When Kaiser Permanente debuted its Interchange platform API initiative last month, the company made it clear that they would not be feeding patient health information into third party apps or devices via APIs. While the health system has done notable research into incorporating things like exercise data into its EMR, it isn't interested in integrating just any data stream. Kaiser Permanente's Lead Innovation Designer Christine Folck recently spoke at the Games For Health conference in Boston, telling a group of developers what Kaiser Permanente is and isn't looking for in health games and apps. Correction: An earlier version of this article stated inaccurately that Kaiser Permanente wasn't interested in incorporating any data from apps and devices into its EMR.
"Don't come to us telling us you can upload [data] into our electronic medical record," Folck said. "We don't necessarily want it there. We have too much information in our electronic medical record. Kaiser Permanente was one of the first to go nationwide with our electronic medical record, we are fully integrated, but the problem is now everybody wants to upload into it. Our physicians don't want it all there. They really don't need to know how much exercise each of their patients is getting on a daily basis; they just don't have time to process all of that."
Folck also counseled developers against focusing on the the wrong platform for a given audience.
"We need to meet patients where they are at, so designing a game for an elderly patient for their smartphone isn't going to help us, because they don't have smartphones right now," she said. "At least the majority don't."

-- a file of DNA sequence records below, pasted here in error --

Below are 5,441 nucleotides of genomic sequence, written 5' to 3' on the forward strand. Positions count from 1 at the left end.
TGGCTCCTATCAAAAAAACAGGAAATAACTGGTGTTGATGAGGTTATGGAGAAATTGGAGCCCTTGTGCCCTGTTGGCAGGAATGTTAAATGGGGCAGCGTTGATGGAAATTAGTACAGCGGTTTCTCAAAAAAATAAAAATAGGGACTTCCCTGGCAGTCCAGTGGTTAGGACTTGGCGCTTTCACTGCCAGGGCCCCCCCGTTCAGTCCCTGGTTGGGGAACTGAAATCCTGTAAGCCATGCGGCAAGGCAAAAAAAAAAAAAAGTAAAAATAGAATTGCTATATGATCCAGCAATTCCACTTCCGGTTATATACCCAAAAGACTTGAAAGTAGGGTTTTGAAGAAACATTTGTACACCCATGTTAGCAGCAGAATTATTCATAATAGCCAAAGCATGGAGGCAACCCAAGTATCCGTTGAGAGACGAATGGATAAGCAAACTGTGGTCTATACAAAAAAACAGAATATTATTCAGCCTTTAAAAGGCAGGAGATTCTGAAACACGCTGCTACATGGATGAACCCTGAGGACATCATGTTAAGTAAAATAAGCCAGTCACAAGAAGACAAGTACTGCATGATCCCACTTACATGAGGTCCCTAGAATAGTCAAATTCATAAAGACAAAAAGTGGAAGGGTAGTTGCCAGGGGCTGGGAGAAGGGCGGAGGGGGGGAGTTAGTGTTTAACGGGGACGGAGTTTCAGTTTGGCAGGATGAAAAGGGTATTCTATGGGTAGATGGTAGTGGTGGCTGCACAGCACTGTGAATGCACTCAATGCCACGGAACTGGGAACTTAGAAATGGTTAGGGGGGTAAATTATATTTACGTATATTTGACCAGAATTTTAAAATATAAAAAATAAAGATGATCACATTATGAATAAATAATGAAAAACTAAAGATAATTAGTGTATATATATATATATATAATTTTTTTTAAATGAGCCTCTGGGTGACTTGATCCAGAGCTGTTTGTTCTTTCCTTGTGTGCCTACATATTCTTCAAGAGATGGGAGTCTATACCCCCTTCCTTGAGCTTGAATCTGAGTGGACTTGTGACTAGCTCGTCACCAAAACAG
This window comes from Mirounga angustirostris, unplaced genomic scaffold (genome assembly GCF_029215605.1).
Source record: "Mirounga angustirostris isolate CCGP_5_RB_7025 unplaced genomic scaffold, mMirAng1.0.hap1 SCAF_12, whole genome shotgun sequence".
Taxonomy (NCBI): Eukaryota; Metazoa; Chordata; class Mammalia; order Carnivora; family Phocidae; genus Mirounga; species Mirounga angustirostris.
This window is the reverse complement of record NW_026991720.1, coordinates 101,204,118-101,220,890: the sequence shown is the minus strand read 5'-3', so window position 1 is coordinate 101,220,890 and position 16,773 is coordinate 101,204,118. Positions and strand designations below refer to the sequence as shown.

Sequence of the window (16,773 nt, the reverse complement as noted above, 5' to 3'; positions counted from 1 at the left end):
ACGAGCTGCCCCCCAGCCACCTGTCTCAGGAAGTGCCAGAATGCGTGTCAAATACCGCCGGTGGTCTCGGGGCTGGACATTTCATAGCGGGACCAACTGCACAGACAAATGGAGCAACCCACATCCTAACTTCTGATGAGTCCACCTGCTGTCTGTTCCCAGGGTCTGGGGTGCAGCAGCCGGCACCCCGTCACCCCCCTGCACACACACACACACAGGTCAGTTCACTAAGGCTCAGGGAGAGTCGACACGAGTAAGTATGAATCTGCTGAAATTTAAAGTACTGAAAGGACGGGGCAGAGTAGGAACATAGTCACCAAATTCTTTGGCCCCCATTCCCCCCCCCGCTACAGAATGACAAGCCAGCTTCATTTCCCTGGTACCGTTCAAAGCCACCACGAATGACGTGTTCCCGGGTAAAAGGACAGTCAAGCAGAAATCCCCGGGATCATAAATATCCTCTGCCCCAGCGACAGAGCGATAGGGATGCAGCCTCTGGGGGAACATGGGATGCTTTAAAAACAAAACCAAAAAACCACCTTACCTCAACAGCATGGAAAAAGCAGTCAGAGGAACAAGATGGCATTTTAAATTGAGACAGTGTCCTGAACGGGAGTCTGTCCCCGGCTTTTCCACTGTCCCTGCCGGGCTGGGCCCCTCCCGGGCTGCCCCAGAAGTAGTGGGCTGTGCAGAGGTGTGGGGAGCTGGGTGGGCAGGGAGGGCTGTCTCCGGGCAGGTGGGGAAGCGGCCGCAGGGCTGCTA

Folck said Kaiser is interested in games that focus on healthcare niches that aren't currently being addressed. For instance, she said the company has found plenty of good exercise apps and plenty of good nutrition apps, but hasn't yet found a good app that does both.
As another example, Folck shared a project KP has been working on with software developer Vectorform, called Monkey Business. Monkey Business is an autism assessment tool that uses a Microsoft Kinect and an animated avatar (a monkey, naturally) to engage kids. She said the feedback from preliminary tests with the software has been positive.
The standard tests for autism today are carried out by a therapist who has to ask the child to answer a number of questions and perform actions.
"We find that with the current method, children at that age will not engage because they're bored, whether they're autistic or not," Folck said. However, the monkey, which is controlled by a therapist using a separate controller, made all the difference. It instructs kids to perform the same actions, but in a gamified context. For instance, while the therapist in the traditional test would tell a child to jump, the monkey guides them in a game jumping from lily pad to lily pad.
"Even those that were severely autistic still engaged with the monkey," she said. "Some of the feedback we got from the parents was that they wished they had the monkey at home to help their child make their bed or do things like that."
Monkey Business is set to begin large-scale pilots soon, Folck said. She said Monkey Business was a smart game for Kaiser Permanente because it didn't already exist in the market and it addressed a major pain point for their caregivers -- in this case pediatric therapists. Finally, she said, the company is looking for partners with some clinical validation.
"KP always stands by doing medicine that is evidence-based and it's the same way with our technologies and our games. We want technology and games that are evidence-based," she said.